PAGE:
Most horror movies use blood and gore to get the message across, with this message being “You’re gonna have a bad time.” In Slashers, the blood and gore elements are meant to be as bloody as possible. Almost every hit from a horror movie icon is intended to kill. Freddy Krueger is the exception to this since he likes to torment his victims. On the opposite side of the spectrum, torture movies are slow agonizing deaths where blood is present but lacks gore until the final second when the victim dies, which is very present in Saw (2004).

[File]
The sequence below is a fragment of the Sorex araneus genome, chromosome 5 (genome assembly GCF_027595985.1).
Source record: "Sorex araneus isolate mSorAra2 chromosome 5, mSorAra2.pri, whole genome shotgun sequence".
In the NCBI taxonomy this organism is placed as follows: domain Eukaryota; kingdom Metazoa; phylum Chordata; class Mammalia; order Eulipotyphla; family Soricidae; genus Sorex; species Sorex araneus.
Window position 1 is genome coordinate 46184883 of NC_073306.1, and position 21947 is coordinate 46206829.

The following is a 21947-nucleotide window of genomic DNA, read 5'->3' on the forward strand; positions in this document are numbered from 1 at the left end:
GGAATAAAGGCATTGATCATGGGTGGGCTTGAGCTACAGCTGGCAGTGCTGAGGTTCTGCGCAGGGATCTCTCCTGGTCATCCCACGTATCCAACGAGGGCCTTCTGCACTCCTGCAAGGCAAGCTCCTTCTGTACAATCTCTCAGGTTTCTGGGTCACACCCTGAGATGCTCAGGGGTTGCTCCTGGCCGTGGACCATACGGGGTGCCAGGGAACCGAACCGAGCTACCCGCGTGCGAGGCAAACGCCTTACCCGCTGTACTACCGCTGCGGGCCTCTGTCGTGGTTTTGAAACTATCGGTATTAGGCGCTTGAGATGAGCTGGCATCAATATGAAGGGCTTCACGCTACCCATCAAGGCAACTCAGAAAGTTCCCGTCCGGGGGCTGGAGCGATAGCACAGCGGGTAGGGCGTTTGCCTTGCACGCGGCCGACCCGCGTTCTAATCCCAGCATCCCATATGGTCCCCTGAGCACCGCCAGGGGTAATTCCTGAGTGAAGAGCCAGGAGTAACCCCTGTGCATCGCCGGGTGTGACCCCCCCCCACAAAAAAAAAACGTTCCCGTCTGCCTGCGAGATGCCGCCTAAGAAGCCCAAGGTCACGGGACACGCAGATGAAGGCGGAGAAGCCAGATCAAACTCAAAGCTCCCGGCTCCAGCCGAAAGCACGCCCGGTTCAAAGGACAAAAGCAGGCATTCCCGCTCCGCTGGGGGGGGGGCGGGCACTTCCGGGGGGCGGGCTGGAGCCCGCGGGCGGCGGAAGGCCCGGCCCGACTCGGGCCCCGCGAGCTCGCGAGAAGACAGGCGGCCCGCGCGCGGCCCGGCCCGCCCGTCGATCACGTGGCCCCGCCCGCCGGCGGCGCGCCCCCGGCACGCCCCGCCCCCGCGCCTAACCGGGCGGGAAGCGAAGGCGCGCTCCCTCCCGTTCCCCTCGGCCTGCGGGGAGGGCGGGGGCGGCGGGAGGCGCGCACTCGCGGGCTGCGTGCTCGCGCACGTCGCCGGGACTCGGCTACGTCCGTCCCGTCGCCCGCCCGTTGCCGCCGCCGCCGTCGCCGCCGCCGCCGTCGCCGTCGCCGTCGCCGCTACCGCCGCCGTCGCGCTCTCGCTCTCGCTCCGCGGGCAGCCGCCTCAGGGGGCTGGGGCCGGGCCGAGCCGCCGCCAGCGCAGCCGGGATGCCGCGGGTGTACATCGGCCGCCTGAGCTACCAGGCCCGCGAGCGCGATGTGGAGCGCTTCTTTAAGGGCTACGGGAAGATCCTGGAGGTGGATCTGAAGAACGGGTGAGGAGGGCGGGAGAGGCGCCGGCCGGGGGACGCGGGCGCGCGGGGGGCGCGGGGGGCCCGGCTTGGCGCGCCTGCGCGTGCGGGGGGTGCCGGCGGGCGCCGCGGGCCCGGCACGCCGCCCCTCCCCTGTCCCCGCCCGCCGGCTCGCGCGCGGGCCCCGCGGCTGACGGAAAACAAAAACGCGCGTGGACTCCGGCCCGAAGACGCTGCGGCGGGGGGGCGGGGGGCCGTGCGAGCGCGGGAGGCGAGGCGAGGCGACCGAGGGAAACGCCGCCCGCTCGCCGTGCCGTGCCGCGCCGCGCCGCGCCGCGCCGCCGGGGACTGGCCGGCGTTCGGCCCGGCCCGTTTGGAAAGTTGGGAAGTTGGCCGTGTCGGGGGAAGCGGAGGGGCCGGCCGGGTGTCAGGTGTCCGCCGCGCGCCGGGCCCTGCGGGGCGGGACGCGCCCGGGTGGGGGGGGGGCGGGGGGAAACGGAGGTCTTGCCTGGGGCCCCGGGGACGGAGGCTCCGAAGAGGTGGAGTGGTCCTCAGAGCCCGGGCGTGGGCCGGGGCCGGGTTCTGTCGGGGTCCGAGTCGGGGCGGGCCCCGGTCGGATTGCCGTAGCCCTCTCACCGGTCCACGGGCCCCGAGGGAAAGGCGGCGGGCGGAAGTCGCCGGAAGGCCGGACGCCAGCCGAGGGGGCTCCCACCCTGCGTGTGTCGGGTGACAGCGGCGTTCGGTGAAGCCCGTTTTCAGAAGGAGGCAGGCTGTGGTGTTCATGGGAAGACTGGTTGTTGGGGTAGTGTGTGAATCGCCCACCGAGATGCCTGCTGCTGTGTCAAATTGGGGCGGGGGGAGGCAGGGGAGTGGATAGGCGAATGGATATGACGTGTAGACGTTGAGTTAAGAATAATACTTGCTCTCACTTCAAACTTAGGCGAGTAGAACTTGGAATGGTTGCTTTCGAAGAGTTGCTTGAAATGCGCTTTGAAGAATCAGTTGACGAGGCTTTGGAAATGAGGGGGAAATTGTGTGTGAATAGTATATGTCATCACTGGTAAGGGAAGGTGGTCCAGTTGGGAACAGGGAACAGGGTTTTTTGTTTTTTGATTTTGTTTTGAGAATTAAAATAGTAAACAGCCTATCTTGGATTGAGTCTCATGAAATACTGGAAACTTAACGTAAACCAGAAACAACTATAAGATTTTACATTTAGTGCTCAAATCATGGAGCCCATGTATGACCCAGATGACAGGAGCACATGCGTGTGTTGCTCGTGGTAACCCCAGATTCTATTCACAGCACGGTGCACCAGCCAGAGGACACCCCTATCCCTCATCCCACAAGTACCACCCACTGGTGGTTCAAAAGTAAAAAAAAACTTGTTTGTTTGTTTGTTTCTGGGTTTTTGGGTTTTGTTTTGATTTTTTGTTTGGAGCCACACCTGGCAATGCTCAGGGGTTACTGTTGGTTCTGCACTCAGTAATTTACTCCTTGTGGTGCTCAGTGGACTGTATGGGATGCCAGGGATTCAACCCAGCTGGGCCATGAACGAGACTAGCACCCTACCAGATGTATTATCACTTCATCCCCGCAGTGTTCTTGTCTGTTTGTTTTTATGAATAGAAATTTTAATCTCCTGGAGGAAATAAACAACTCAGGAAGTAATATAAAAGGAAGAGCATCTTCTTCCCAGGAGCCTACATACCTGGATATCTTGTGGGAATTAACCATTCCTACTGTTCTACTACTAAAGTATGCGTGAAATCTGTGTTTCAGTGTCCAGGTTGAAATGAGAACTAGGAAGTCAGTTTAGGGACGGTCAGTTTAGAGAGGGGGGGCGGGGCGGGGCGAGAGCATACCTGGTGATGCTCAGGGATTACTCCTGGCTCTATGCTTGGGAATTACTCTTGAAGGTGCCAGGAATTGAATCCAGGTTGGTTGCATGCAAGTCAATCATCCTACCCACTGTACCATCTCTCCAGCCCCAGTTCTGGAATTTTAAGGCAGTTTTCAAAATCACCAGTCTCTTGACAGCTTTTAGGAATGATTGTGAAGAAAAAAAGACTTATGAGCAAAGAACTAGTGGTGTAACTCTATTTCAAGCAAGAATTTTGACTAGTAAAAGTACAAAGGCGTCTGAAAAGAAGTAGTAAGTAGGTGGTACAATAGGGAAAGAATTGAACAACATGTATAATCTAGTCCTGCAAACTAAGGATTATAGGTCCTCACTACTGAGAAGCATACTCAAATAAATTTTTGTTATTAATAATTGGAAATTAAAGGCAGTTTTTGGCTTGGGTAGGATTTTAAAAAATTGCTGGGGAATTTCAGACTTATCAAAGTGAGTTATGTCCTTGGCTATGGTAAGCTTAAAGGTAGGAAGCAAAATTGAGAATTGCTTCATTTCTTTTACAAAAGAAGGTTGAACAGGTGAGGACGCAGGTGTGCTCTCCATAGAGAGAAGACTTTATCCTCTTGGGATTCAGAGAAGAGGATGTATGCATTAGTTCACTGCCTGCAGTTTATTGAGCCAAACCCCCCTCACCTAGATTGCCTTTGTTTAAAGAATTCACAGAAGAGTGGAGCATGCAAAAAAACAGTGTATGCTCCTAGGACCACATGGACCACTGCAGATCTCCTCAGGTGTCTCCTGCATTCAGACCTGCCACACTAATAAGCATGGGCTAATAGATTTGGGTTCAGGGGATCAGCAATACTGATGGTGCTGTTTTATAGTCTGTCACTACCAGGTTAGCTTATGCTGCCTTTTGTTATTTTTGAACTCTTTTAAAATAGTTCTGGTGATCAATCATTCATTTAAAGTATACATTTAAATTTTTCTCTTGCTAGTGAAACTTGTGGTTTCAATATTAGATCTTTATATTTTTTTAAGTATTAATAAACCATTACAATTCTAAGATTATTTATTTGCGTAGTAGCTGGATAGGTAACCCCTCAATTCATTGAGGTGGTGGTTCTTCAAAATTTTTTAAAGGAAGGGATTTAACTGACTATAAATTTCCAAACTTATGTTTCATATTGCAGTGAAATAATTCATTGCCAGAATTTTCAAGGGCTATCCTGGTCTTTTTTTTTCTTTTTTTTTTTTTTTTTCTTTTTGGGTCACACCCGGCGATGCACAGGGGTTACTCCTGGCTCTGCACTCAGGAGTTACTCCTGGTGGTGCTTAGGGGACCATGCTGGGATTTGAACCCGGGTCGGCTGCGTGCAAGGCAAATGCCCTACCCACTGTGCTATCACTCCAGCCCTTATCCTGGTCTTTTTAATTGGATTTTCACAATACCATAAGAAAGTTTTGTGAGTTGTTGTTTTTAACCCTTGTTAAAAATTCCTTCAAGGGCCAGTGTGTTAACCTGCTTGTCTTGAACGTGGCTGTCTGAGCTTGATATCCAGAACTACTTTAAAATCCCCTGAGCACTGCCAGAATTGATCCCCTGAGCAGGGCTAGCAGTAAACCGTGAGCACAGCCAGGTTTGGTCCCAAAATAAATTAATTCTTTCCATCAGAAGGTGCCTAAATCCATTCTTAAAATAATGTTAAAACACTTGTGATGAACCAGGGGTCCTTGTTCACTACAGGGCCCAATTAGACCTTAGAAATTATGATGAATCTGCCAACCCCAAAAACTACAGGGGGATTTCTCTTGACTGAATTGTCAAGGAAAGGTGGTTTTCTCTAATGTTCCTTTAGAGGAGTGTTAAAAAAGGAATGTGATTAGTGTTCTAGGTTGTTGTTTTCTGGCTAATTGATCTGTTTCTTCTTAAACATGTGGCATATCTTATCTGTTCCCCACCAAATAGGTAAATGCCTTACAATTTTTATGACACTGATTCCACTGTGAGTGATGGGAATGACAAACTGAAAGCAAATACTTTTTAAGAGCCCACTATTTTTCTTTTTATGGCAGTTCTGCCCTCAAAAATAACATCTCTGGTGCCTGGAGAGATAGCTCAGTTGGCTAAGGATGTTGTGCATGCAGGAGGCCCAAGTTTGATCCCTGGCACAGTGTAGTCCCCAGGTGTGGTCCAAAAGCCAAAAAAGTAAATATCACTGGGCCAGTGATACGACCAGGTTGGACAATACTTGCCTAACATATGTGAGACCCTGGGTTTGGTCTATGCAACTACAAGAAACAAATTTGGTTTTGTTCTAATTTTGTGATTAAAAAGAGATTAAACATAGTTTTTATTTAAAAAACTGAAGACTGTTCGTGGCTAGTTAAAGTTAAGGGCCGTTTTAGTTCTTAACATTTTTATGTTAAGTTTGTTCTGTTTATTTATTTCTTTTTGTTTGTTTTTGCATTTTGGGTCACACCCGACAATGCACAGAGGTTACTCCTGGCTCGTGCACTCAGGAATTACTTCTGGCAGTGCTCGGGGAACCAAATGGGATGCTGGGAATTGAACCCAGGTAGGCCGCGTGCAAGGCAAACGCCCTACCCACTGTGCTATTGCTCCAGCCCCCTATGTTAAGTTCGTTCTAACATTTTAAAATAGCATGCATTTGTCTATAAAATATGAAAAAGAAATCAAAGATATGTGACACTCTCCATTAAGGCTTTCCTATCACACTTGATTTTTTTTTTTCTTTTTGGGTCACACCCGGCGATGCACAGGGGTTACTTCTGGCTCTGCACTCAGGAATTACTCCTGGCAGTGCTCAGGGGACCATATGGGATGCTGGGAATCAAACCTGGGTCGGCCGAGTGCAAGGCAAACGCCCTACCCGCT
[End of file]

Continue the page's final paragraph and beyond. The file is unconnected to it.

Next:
Alongside blood, horror movies rely on sound. Most people don’t know that sound is what horror movies rely on. Without sound, horror movies feel as if they were missing something (Hush is an exception.). Infrasound is what creates fear. Infrasound is 17 hertz. Humans can hear 20 hertz and above, so it is inaudible. (INFRASOUND EXAMPLE) When listening to infrasound with headphones, you can feel the vibrations. Infrasound is not the only sound that can inspire fear. Popular phrases, lines, or audio can foreshadow something happening to the character being followed. In Friday the 13th Part II (1981), viewers know Jason Voorhees is around when they hear “Ki Ki Ki Ma Ma Ma,” or in Predator (1987) when the viewer hears the clicks of the Predator’s mandibles.